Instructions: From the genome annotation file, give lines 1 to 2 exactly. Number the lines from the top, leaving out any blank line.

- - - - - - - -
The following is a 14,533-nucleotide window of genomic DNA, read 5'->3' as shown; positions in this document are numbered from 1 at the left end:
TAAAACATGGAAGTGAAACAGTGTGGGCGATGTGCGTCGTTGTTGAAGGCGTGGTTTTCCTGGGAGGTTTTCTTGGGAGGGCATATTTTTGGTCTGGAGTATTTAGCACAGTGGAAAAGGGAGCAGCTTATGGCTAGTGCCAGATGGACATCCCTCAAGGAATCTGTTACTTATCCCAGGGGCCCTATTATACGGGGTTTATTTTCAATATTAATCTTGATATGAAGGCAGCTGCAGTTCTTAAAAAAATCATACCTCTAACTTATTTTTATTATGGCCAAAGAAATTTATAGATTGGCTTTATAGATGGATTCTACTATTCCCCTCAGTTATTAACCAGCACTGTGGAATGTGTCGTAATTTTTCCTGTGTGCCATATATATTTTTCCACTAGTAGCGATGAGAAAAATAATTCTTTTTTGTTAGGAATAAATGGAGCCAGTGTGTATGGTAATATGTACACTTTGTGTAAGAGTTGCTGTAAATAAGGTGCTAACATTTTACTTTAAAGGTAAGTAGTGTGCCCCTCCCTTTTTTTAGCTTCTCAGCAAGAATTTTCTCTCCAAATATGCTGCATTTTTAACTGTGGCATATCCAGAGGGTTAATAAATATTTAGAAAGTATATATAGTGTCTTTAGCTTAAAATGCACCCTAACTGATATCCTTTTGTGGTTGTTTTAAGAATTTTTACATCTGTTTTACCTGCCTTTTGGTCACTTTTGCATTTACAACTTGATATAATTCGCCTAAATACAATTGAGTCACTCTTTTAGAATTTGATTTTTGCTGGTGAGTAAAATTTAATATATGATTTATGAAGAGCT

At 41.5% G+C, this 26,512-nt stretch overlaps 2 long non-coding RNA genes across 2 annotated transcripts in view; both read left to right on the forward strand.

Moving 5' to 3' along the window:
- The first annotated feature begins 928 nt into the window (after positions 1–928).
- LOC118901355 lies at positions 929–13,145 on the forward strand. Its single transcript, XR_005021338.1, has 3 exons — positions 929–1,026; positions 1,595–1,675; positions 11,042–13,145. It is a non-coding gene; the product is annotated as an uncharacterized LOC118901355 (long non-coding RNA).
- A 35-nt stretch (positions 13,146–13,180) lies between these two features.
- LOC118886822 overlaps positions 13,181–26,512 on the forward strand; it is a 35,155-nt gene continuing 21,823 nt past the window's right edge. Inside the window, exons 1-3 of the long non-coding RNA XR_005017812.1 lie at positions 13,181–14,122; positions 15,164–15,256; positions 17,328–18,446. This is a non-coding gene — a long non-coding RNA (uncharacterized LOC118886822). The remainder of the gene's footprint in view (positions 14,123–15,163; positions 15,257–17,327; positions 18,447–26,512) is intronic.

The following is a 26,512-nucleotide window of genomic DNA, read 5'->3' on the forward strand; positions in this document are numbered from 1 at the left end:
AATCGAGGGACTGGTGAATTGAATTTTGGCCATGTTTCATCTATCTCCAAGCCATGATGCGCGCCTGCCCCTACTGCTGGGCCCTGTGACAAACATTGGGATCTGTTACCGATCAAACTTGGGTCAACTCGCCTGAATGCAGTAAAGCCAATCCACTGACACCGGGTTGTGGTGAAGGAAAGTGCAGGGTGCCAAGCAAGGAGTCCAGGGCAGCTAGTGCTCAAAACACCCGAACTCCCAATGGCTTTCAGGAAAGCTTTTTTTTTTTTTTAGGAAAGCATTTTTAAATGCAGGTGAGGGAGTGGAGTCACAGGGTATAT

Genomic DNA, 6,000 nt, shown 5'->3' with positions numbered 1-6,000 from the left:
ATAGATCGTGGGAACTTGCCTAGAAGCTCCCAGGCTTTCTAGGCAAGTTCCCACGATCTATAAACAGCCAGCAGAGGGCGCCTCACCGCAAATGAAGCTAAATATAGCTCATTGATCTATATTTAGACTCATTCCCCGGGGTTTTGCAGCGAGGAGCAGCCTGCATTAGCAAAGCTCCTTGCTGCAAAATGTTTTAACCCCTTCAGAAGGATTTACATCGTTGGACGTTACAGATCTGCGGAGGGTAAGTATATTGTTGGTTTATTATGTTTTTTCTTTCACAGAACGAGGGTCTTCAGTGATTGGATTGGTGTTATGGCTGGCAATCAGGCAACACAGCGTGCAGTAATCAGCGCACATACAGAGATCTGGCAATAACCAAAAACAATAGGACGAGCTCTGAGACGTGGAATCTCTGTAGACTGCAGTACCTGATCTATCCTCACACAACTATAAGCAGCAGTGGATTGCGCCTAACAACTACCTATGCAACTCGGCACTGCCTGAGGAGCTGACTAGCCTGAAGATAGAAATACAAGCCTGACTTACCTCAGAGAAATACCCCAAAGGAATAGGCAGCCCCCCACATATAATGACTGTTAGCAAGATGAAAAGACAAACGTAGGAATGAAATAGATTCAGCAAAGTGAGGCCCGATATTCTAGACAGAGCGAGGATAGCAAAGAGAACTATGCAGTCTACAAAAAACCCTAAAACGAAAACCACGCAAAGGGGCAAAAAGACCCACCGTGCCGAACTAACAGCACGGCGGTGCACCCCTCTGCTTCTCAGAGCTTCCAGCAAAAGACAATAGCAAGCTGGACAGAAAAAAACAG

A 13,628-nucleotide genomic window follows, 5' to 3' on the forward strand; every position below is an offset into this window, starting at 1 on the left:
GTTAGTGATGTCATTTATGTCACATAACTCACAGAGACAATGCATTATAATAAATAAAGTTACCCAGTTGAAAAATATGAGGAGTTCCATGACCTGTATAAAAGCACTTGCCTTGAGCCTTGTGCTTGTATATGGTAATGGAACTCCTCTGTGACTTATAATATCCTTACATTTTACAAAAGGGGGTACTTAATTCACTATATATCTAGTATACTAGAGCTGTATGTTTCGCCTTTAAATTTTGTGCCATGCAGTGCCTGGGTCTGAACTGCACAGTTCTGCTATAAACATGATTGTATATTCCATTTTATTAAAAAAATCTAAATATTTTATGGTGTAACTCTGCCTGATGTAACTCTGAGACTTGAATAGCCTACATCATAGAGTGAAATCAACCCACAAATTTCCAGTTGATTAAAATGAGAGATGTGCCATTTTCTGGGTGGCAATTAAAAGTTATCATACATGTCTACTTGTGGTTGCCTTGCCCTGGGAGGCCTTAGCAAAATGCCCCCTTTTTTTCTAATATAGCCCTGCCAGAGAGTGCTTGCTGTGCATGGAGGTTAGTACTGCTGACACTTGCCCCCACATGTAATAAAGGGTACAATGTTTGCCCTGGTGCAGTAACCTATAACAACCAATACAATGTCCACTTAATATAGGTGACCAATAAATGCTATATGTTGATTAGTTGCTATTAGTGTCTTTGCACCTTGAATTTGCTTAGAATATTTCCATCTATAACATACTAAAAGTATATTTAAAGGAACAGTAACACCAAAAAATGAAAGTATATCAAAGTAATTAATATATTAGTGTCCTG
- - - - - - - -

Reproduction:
The following is a 14,533-nucleotide window of genomic DNA, read 5'->3' as shown; positions in this document are numbered from 1 at the left end:
TAAAACATGGAAGTGAAACAGTGTGGGCGATGTGCGTCGTTGTTGAAGGCGTGGTTTTCCTGGGAGGTTTTCTTGGGAGGGCATATTTTTGGTCTGGAGTATTTAGCACAGTGGAAAAGGGAGCAGCTTATGGCTAGTGCCAGATGGACATCCCTCAAGGAATCTGTTACTTATCCCAGGGGCCCTATTATACGGGGTTTATTTTCAATATTAATCTTGATATGAAGGCAGCTGCAGTTCTTAAAAAAATCATACCTCTAACTTATTTTTATTATGGCCAAAGAAATTTATAGATTGGCTTTATAGATGGATTCTACTATTCCCCTCAGTTATTAACCAGCACTGTGGAATGTGTCGTAATTTTTCCTGTGTGCCATATATATTTTTCCACTAGTAGCGATGAGAAAAATAATTCTTTTTTGTTAGGAATAAATGGAGCCAGTGTGTATGGTAATATGTACACTTTGTGTAAGAGTTGCTGTAAATAAGGTGCTAACATTTTACTTTAAAGGTAAGTAGTGTGCCCCTCCCTTTTTTTAGCTTCTCAGCAAGAATTTTCTCTCCAAATATGCTGCATTTTTAACTGTGGCATATCCAGAGGGTTAATAAATATTTAGAAAGTATATATAGTGTCTTTAGCTTAAAATGCACCCTAACTGATATCCTTTTGTGGTTGTTTTAAGAATTTTTACATCTGTTTTACCTGCCTTTTGGTCACTTTTGCATTTACAACTTGATATAATTCGCCTAAATACAATTGAGTCACTCTTTTAGAATTTGATTTTTGCTGGTGAGTAAAATTTAATATATGATTTATGAAGAGCT